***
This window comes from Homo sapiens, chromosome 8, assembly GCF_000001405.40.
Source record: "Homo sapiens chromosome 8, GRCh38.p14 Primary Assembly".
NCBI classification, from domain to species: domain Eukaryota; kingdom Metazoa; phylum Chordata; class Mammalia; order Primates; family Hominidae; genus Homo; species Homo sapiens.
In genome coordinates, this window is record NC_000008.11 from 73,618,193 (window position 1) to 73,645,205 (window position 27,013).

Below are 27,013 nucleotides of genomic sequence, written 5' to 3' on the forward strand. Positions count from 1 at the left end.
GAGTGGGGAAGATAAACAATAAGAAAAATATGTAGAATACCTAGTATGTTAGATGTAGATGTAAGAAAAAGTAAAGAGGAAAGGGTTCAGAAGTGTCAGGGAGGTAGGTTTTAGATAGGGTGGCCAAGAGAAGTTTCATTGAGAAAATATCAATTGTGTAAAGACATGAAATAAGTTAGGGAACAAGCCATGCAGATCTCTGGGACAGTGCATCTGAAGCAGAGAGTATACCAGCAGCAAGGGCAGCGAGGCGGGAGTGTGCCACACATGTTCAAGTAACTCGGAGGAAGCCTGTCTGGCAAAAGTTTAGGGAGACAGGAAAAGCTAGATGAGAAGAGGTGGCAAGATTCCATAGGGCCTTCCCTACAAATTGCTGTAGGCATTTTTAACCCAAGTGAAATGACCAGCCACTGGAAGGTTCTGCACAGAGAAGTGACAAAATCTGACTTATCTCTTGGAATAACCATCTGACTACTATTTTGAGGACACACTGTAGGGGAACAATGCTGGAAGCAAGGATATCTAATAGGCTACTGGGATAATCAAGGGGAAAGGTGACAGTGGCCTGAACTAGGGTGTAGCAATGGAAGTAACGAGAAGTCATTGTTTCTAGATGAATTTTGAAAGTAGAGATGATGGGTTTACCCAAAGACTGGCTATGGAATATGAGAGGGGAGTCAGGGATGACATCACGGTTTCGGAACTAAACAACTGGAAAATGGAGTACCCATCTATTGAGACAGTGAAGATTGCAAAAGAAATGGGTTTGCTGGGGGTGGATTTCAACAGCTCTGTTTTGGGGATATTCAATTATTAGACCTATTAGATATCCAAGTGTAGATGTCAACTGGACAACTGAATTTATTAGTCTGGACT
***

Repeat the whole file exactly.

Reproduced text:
This window comes from Homo sapiens, chromosome 8, assembly GCF_000001405.40.
Source record: "Homo sapiens chromosome 8, GRCh38.p14 Primary Assembly".
NCBI classification, from domain to species: domain Eukaryota; kingdom Metazoa; phylum Chordata; class Mammalia; order Primates; family Hominidae; genus Homo; species Homo sapiens.
In genome coordinates, this window is record NC_000008.11 from 73,618,193 (window position 1) to 73,645,205 (window position 27,013).

Below are 27,013 nucleotides of genomic sequence, written 5' to 3' on the forward strand. Positions count from 1 at the left end.
GAGTGGGGAAGATAAACAATAAGAAAAATATGTAGAATACCTAGTATGTTAGATGTAGATGTAAGAAAAAGTAAAGAGGAAAGGGTTCAGAAGTGTCAGGGAGGTAGGTTTTAGATAGGGTGGCCAAGAGAAGTTTCATTGAGAAAATATCAATTGTGTAAAGACATGAAATAAGTTAGGGAACAAGCCATGCAGATCTCTGGGACAGTGCATCTGAAGCAGAGAGTATACCAGCAGCAAGGGCAGCGAGGCGGGAGTGTGCCACACATGTTCAAGTAACTCGGAGGAAGCCTGTCTGGCAAAAGTTTAGGGAGACAGGAAAAGCTAGATGAGAAGAGGTGGCAAGATTCCATAGGGCCTTCCCTACAAATTGCTGTAGGCATTTTTAACCCAAGTGAAATGACCAGCCACTGGAAGGTTCTGCACAGAGAAGTGACAAAATCTGACTTATCTCTTGGAATAACCATCTGACTACTATTTTGAGGACACACTGTAGGGGAACAATGCTGGAAGCAAGGATATCTAATAGGCTACTGGGATAATCAAGGGGAAAGGTGACAGTGGCCTGAACTAGGGTGTAGCAATGGAAGTAACGAGAAGTCATTGTTTCTAGATGAATTTTGAAAGTAGAGATGATGGGTTTACCCAAAGACTGGCTATGGAATATGAGAGGGGAGTCAGGGATGACATCACGGTTTCGGAACTAAACAACTGGAAAATGGAGTACCCATCTATTGAGACAGTGAAGATTGCAAAAGAAATGGGTTTGCTGGGGGTGGATTTCAACAGCTCTGTTTTGGGGATATTCAATTATTAGACCTATTAGATATCCAAGTGTAGATGTCAACTGGACAACTGAATTTATTAGTCTGGACT